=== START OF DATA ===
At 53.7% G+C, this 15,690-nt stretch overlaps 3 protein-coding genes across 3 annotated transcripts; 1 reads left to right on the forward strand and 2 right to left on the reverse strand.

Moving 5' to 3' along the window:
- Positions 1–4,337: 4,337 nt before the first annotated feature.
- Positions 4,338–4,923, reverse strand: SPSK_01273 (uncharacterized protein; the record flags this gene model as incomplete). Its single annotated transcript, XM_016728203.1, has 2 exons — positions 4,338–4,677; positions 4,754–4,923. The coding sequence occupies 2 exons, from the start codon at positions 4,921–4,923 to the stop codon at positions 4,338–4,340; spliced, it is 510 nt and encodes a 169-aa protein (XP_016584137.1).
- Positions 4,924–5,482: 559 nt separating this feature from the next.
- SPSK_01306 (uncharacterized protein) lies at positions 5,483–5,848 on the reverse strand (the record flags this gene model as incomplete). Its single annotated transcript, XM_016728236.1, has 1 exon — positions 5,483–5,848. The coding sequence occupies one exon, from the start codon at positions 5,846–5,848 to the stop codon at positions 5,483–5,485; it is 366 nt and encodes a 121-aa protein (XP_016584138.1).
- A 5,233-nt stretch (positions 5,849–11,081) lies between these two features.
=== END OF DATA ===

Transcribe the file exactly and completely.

At 53.7% G+C, this 15,690-nt stretch overlaps 3 protein-coding genes across 3 annotated transcripts; 1 reads left to right on the forward strand and 2 right to left on the reverse strand.

Moving 5' to 3' along the window:
- Positions 1–4,337: 4,337 nt before the first annotated feature.
- Positions 4,338–4,923, reverse strand: SPSK_01273 (uncharacterized protein; the record flags this gene model as incomplete). Its single annotated transcript, XM_016728203.1, has 2 exons — positions 4,338–4,677; positions 4,754–4,923. The coding sequence occupies 2 exons, from the start codon at positions 4,921–4,923 to the stop codon at positions 4,338–4,340; spliced, it is 510 nt and encodes a 169-aa protein (XP_016584137.1).
- Positions 4,924–5,482: 559 nt separating this feature from the next.
- SPSK_01306 (uncharacterized protein) lies at positions 5,483–5,848 on the reverse strand (the record flags this gene model as incomplete). Its single annotated transcript, XM_016728236.1, has 1 exon — positions 5,483–5,848. The coding sequence occupies one exon, from the start codon at positions 5,846–5,848 to the stop codon at positions 5,483–5,485; it is 366 nt and encodes a 121-aa protein (XP_016584138.1).
- A 5,233-nt stretch (positions 5,849–11,081) lies between these two features.